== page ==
The debates about schools and social media are a subject of great public and policy interests. In reality, the debate has been shaped by one key fact: the almost universal decision by school administrators to block social media. Because social media is such a big part of many students social lives, cultural identities, and informal learning networks schools actually find themselves grappling with social media everyday but often from a defensive posture—reacting to student disputes that play out over social media or policing rather than engaging student’s social media behaviors.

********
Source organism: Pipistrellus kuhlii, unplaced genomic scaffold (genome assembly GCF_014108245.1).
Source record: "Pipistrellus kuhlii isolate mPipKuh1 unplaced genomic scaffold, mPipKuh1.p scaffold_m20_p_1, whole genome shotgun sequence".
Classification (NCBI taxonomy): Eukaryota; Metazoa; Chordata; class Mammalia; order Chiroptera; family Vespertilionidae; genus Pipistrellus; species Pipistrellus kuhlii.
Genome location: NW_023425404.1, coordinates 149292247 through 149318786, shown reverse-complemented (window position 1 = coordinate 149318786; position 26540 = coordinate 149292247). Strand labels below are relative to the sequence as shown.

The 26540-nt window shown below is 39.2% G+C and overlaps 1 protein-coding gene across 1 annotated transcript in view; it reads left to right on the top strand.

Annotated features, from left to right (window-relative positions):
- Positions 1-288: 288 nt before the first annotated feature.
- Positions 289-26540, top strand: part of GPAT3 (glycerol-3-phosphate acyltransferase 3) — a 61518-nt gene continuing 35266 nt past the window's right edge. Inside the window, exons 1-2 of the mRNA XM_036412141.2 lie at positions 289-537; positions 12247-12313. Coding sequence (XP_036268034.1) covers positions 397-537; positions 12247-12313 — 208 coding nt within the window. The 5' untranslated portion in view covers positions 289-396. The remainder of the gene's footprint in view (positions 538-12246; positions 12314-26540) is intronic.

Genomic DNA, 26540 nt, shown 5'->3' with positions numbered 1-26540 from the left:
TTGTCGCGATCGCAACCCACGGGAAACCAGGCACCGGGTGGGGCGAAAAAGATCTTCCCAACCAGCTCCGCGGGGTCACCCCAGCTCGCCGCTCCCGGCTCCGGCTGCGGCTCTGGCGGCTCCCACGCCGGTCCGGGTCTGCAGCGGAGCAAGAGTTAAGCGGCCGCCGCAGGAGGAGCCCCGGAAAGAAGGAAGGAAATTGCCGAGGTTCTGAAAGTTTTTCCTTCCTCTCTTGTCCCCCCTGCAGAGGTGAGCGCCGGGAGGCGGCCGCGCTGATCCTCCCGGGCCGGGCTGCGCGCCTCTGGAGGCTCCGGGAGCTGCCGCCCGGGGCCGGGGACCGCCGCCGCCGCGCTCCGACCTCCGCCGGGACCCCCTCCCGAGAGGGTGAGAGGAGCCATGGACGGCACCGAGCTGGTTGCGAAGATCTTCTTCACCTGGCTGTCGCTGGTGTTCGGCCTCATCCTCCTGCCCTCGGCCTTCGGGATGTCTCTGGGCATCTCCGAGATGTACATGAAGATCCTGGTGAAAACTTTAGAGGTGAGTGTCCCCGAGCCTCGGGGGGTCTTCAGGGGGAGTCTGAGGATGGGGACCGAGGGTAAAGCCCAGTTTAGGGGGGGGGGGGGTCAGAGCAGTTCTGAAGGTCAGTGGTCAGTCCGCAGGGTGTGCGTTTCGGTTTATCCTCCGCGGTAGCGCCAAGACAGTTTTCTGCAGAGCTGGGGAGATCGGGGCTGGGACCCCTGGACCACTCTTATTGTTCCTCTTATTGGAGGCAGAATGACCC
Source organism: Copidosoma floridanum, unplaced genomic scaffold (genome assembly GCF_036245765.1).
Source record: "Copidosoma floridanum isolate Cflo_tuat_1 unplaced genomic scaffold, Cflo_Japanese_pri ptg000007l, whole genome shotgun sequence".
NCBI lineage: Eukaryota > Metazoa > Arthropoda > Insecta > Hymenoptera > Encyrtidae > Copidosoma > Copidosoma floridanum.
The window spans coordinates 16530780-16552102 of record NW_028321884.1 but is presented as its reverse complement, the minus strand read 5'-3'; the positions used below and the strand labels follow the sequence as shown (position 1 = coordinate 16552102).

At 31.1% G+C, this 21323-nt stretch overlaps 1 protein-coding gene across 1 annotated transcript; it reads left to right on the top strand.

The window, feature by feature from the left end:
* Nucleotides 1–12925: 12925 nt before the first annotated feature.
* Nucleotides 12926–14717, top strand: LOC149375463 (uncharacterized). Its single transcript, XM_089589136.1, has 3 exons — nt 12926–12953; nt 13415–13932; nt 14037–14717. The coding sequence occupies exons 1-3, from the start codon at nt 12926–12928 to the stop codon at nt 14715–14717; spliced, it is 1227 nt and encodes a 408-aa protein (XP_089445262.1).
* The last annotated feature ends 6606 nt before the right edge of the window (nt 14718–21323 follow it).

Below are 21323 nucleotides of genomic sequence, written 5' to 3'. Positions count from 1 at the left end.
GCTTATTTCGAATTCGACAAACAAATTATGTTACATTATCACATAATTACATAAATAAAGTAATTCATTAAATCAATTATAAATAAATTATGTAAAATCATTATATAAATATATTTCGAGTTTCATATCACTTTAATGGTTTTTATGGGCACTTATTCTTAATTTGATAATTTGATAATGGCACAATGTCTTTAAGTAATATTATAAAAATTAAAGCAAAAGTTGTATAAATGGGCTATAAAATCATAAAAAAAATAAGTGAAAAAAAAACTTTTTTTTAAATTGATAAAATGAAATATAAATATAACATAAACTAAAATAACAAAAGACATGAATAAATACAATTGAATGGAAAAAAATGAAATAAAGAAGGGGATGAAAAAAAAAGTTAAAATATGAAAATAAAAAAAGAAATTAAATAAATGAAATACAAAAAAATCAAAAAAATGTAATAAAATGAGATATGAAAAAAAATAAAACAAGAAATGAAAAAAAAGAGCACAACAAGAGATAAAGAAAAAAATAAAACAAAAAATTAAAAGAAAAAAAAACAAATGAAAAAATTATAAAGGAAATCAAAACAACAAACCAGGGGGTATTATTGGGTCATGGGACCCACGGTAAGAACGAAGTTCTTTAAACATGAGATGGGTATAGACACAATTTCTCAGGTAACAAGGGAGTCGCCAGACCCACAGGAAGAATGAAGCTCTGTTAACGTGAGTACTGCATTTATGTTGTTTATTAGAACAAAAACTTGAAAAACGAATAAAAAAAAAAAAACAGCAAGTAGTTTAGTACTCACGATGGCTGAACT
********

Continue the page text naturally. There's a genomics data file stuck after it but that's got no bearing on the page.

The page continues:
Editor’s Note: This evening Howard will deliver the 2011 Regents’ Lecture at the University of California, Berkeley. His topic: the transformative power of social media and peer learning. Here, in a continuing series, Howard reflects on his ongoing experiment in high-end, peer-to-peer, global learning via the internet and social networks.
The more I give my teacher-power to students and encourage them to take more responsibility for their own learning, the more they show me how to redesign my ways of teaching.